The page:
Consumer Choice and Use of Multiple Information Sources for Automobile Purchases
Jung Seek Kim and Brian T. Ratchford
International Journal of Electronic Commerce,
Volume 16, Number 3, Spring 2012, pp. 7-39.
Abstract: People consult various sources, including the Internet, to search for information before purchasing an automobile. We develop an econometric model for a consumer’s time allocation over multiple information sources. The process of searching is viewed as a formal choice problem in which the consumer attempts to choose the amount of search from multiple sources to maximize the benefit of purchase net of search cost. Observed data on time allocation over representative sources are postulated to arise from this optimizing behavior, and the proposed econometric model is calibrated to four waves of survey data from buyers of new automobiles, covering purchases made in 1999, 2001, 2003, and 2005. Consistent with the requirement that buyers must complete the transaction and obtain delivery at dealerships, we find that, on average, the baseline preference for sources is the highest for dealer-related activities. However, we also find that the share of time devoted to the Internet increases considerably with overall search time. In particular, we find that more educated buyers under age 40 who search extensively are likely to rely heavily on the Internet in their search. This indicates that the Internet has become the key medium for manufacturers and dealers who are targeting younger, more educated buyers.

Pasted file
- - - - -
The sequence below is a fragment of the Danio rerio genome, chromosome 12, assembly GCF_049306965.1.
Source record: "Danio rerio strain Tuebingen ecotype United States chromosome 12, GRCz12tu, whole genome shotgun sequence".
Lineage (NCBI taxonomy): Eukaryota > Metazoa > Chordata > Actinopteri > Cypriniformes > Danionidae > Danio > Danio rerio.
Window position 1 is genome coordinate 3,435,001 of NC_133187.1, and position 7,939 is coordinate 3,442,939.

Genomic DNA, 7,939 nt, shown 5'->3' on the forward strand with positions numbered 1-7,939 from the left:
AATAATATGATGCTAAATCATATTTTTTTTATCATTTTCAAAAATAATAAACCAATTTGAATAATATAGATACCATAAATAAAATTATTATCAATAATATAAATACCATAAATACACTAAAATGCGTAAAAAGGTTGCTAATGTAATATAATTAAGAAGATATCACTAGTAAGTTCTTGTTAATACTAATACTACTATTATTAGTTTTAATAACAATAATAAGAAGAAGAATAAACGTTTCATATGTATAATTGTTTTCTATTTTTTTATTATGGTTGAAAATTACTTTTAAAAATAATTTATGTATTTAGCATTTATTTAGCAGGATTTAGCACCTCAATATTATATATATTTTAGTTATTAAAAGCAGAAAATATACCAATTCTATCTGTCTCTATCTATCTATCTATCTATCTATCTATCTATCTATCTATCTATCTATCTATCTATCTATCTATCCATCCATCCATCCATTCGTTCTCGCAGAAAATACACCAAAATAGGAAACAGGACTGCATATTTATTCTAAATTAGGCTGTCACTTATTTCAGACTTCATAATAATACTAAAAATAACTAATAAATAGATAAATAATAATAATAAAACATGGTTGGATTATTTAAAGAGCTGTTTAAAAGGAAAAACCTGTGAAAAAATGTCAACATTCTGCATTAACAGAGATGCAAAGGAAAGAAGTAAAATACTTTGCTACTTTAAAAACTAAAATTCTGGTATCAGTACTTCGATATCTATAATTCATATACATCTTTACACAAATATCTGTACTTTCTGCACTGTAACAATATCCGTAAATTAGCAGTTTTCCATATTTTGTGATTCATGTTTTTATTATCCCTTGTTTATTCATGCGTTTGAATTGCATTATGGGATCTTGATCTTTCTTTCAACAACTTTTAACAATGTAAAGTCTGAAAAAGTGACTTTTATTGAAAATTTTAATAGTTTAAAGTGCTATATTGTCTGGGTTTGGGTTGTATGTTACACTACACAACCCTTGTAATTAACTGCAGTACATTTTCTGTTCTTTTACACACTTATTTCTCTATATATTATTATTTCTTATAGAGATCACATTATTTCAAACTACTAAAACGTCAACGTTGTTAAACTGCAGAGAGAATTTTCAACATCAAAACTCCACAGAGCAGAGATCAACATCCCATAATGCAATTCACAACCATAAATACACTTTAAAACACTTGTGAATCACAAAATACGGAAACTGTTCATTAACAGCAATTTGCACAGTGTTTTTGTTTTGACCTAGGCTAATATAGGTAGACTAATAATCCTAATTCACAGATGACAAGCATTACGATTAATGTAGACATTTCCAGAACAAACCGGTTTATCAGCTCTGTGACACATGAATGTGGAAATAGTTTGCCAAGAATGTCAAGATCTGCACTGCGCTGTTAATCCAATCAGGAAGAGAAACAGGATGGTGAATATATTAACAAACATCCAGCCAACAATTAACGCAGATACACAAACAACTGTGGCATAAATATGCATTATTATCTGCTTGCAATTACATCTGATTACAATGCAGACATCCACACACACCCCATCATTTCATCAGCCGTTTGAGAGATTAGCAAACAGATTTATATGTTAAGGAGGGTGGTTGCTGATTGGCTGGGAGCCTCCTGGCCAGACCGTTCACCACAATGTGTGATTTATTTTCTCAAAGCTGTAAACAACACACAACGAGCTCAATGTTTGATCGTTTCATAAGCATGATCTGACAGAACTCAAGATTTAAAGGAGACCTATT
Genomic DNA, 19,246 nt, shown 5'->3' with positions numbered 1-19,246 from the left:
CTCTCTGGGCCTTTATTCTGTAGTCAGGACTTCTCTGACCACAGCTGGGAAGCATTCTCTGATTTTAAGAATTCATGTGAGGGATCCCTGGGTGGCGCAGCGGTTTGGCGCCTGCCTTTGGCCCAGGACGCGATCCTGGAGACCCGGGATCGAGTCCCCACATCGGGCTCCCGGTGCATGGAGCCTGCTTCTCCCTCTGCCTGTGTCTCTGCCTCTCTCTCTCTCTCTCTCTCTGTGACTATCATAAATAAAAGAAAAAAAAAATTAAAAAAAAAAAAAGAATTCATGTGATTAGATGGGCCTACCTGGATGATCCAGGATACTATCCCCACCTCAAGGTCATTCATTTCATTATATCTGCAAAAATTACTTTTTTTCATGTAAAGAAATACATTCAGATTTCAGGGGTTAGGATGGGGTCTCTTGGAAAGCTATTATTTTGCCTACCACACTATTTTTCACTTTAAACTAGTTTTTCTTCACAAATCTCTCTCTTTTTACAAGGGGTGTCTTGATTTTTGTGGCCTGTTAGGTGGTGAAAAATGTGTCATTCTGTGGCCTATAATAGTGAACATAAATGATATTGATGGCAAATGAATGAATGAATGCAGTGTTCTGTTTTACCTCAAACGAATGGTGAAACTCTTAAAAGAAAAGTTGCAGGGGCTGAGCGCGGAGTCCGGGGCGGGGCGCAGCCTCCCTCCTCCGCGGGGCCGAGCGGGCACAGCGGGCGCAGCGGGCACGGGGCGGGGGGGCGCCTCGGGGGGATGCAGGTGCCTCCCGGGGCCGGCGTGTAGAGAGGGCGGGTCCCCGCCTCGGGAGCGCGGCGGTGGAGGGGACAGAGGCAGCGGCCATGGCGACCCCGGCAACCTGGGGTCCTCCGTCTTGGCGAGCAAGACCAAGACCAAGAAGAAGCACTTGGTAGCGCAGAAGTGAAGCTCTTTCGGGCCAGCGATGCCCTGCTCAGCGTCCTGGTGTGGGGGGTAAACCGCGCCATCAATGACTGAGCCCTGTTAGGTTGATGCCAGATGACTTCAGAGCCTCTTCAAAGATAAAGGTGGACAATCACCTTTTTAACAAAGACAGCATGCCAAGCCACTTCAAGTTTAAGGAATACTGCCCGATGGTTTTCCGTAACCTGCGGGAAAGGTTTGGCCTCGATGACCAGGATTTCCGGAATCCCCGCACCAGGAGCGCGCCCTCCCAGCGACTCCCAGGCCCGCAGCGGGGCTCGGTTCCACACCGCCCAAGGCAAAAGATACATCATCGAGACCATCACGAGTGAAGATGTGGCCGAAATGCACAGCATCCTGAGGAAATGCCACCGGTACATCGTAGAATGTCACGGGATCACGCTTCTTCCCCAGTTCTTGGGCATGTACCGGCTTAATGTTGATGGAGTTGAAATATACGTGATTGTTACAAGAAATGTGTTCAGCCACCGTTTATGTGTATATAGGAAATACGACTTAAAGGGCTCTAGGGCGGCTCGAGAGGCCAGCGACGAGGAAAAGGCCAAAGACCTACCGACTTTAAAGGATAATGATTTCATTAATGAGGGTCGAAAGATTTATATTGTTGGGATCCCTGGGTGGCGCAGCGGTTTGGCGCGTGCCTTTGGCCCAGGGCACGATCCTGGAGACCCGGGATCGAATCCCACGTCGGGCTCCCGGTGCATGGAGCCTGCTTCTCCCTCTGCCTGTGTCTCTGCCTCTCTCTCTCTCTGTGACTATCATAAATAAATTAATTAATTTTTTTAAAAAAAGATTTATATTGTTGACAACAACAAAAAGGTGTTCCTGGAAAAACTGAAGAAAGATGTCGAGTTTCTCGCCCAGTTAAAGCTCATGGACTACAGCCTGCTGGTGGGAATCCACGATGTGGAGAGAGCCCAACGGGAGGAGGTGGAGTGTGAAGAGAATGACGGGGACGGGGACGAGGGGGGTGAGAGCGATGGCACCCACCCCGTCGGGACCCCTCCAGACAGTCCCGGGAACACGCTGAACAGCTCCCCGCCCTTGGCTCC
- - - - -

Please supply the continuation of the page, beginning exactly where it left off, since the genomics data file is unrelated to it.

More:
Key Words and Phrases: Automobile market, business-to-consumer e-commerce, consumer information search, discrete-continuous choice model, economics of information, limited dependent variable.